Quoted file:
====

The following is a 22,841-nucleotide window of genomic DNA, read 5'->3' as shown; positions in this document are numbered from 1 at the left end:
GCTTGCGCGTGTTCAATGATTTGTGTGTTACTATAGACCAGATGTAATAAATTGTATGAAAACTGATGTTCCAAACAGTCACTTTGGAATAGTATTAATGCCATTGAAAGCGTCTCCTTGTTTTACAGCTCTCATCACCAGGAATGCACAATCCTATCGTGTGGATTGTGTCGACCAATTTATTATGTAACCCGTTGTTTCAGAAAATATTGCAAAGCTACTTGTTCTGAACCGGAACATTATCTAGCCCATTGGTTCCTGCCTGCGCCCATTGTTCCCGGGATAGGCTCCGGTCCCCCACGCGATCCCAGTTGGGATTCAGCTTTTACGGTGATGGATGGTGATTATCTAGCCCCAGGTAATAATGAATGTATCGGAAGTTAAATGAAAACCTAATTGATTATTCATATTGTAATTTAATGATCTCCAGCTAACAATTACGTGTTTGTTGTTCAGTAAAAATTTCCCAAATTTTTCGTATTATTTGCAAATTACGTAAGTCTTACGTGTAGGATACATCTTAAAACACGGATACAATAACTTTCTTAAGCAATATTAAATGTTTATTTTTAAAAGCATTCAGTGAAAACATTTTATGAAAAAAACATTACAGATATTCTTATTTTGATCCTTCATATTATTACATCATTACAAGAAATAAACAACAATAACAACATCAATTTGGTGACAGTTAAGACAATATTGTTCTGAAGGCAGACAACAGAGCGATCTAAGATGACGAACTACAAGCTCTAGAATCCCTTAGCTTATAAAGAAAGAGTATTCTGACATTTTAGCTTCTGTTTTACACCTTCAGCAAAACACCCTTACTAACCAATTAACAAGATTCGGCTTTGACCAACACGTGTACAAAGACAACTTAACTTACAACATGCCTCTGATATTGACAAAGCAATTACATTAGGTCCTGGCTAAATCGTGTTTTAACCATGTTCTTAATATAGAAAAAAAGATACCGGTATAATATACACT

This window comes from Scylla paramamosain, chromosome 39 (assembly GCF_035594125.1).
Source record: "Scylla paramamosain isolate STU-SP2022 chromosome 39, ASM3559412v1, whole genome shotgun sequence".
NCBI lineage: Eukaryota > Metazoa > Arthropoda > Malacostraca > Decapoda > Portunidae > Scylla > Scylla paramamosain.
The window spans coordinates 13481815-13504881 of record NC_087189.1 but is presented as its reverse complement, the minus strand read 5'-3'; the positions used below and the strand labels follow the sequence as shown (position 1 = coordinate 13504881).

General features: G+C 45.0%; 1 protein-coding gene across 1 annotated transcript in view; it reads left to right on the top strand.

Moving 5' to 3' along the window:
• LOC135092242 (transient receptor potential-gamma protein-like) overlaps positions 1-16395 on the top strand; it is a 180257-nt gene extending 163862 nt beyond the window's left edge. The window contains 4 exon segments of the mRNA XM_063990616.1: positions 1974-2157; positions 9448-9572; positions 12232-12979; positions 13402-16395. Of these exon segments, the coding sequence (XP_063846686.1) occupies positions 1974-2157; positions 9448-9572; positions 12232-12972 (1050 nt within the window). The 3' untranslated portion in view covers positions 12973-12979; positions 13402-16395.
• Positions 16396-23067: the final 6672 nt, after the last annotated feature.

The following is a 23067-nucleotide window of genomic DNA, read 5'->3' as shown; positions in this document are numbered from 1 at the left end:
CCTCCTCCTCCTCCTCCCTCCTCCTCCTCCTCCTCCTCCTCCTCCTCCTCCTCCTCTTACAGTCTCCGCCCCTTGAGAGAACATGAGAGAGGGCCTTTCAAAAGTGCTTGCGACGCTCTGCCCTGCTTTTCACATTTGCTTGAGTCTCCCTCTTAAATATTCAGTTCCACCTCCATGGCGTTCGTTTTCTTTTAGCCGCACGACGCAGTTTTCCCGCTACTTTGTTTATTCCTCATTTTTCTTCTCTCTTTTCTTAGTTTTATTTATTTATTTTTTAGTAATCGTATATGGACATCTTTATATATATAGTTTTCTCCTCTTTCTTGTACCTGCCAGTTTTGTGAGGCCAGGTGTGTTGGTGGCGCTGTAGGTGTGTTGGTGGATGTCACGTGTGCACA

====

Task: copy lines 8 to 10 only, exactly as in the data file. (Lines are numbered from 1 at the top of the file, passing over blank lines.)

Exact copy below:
Moving 5' to 3' along the window:
• LOC135092242 (transient receptor potential-gamma protein-like) overlaps positions 1-16395 on the top strand; it is a 180257-nt gene extending 163862 nt beyond the window's left edge. The window contains 4 exon segments of the mRNA XM_063990616.1: positions 1974-2157; positions 9448-9572; positions 12232-12979; positions 13402-16395. Of these exon segments, the coding sequence (XP_063846686.1) occupies positions 1974-2157; positions 9448-9572; positions 12232-12972 (1050 nt within the window). The 3' untranslated portion in view covers positions 12973-12979; positions 13402-16395.
• Positions 16396-23067: the final 6672 nt, after the last annotated feature.